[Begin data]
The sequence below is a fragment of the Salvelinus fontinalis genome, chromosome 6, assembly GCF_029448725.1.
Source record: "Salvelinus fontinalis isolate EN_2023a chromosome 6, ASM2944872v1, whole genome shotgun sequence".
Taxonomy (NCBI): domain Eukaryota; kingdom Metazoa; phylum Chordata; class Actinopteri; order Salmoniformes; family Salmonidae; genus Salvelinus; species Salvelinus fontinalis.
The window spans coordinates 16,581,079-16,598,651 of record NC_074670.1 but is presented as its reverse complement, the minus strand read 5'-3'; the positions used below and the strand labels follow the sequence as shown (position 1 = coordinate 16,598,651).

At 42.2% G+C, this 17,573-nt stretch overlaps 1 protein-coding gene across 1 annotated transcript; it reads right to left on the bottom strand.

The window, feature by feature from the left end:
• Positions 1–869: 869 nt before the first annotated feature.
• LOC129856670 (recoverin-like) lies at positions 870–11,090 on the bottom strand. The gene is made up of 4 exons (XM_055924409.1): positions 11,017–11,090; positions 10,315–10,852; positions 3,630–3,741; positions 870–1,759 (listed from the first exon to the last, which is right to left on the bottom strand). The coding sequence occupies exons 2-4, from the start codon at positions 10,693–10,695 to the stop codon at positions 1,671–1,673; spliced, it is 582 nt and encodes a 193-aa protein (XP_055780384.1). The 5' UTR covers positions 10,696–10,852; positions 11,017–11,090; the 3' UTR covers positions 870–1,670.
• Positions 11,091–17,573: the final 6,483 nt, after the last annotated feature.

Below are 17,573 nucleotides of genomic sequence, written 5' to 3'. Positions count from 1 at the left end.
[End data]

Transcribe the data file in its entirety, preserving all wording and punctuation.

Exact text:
The sequence below is a fragment of the Salvelinus fontinalis genome, chromosome 6, assembly GCF_029448725.1.
Source record: "Salvelinus fontinalis isolate EN_2023a chromosome 6, ASM2944872v1, whole genome shotgun sequence".
Taxonomy (NCBI): domain Eukaryota; kingdom Metazoa; phylum Chordata; class Actinopteri; order Salmoniformes; family Salmonidae; genus Salvelinus; species Salvelinus fontinalis.
The window spans coordinates 16,581,079-16,598,651 of record NC_074670.1 but is presented as its reverse complement, the minus strand read 5'-3'; the positions used below and the strand labels follow the sequence as shown (position 1 = coordinate 16,598,651).

At 42.2% G+C, this 17,573-nt stretch overlaps 1 protein-coding gene across 1 annotated transcript; it reads right to left on the bottom strand.

The window, feature by feature from the left end:
• Positions 1–869: 869 nt before the first annotated feature.
• LOC129856670 (recoverin-like) lies at positions 870–11,090 on the bottom strand. The gene is made up of 4 exons (XM_055924409.1): positions 11,017–11,090; positions 10,315–10,852; positions 3,630–3,741; positions 870–1,759 (listed from the first exon to the last, which is right to left on the bottom strand). The coding sequence occupies exons 2-4, from the start codon at positions 10,693–10,695 to the stop codon at positions 1,671–1,673; spliced, it is 582 nt and encodes a 193-aa protein (XP_055780384.1). The 5' UTR covers positions 10,696–10,852; positions 11,017–11,090; the 3' UTR covers positions 870–1,670.
• Positions 11,091–17,573: the final 6,483 nt, after the last annotated feature.

Below are 17,573 nucleotides of genomic sequence, written 5' to 3'. Positions count from 1 at the left end.